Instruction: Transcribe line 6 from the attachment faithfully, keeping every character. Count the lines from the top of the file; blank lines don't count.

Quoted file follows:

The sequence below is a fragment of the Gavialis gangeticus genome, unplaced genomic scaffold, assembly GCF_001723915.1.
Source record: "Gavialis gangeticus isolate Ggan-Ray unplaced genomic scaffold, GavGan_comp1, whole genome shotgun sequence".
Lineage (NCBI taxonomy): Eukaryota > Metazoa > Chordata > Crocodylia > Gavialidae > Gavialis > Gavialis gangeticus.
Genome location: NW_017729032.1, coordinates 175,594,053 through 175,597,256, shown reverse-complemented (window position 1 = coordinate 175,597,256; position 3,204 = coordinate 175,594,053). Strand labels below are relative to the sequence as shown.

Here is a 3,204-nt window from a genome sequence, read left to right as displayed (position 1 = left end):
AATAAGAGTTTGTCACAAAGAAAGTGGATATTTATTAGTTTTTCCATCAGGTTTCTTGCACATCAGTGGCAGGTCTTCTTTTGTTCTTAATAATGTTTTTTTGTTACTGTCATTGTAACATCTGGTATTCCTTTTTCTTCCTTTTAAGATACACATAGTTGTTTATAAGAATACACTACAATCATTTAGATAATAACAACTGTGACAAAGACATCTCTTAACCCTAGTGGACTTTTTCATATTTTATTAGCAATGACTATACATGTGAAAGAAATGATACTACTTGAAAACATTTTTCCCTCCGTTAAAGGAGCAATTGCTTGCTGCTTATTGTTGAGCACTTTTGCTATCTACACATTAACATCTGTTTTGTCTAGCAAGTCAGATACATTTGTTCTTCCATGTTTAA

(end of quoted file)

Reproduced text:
AATAAGAGTTTGTCACAAAGAAAGTGGATATTTATTAGTTTTTCCATCAGGTTTCTTGCACATCAGTGGCAGGTCTTCTTTTGTTCTTAATAATGTTTTTTTGTTACTGTCATTGTAACATCTGGTATTCCTTTTTCTTCCTTTTAAGATACACATAGTTGTTTATAAGAATACACTACAATCATTTAGATAATAACAACTGTGACAAAGACATCTCTTAACCCTAGTGGACTTTTTCATATTTTATTAGCAATGACTATACATGTGAAAGAAATGATACTACTTGAAAACATTTTTCCCTCCGTTAAAGGAGCAATTGCTTGCTGCTTATTGTTGAGCACTTTTGCTATCTACACATTAACATCTGTTTTGTCTAGCAAGTCAGATACATTTGTTCTTCCATGTTTAA